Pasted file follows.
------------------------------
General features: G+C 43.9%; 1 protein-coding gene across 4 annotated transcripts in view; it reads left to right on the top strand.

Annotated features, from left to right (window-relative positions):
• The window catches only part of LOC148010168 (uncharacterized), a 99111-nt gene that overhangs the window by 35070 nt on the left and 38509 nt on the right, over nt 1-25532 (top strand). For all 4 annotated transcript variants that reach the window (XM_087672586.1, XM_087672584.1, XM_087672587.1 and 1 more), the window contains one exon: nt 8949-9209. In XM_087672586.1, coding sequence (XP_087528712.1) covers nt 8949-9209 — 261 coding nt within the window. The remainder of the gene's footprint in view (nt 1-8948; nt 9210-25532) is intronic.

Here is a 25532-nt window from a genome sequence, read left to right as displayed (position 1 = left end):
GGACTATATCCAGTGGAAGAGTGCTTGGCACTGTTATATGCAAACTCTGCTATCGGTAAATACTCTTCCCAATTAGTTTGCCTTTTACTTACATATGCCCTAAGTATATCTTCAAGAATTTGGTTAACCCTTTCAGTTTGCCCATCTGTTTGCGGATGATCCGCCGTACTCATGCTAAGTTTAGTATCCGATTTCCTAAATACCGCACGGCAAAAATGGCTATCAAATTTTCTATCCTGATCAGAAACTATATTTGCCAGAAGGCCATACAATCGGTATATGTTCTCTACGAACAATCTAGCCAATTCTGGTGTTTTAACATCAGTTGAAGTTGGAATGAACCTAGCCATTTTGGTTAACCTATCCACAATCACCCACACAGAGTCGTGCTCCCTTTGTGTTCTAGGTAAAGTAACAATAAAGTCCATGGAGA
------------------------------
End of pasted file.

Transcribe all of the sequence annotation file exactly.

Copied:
General features: G+C 43.9%; 1 protein-coding gene across 4 annotated transcripts in view; it reads left to right on the top strand.

Annotated features, from left to right (window-relative positions):
• The window catches only part of LOC148010168 (uncharacterized), a 99111-nt gene that overhangs the window by 35070 nt on the left and 38509 nt on the right, over nt 1-25532 (top strand). For all 4 annotated transcript variants that reach the window (XM_087672586.1, XM_087672584.1, XM_087672587.1 and 1 more), the window contains one exon: nt 8949-9209. In XM_087672586.1, coding sequence (XP_087528712.1) covers nt 8949-9209 — 261 coding nt within the window. The remainder of the gene's footprint in view (nt 1-8948; nt 9210-25532) is intronic.

Here is a 25532-nt window from a genome sequence, read left to right as displayed (position 1 = left end):
GGACTATATCCAGTGGAAGAGTGCTTGGCACTGTTATATGCAAACTCTGCTATCGGTAAATACTCTTCCCAATTAGTTTGCCTTTTACTTACATATGCCCTAAGTATATCTTCAAGAATTTGGTTAACCCTTTCAGTTTGCCCATCTGTTTGCGGATGATCCGCCGTACTCATGCTAAGTTTAGTATCCGATTTCCTAAATACCGCACGGCAAAAATGGCTATCAAATTTTCTATCCTGATCAGAAACTATATTTGCCAGAAGGCCATACAATCGGTATATGTTCTCTACGAACAATCTAGCCAATTCTGGTGTTTTAACATCAGTTGAAGTTGGAATGAACCTAGCCATTTTGGTTAACCTATCCACAATCACCCACACAGAGTCGTGCTCCCTTTGTGTTCTAGGTAAAGTAACAATAAAGTCCATGGAGA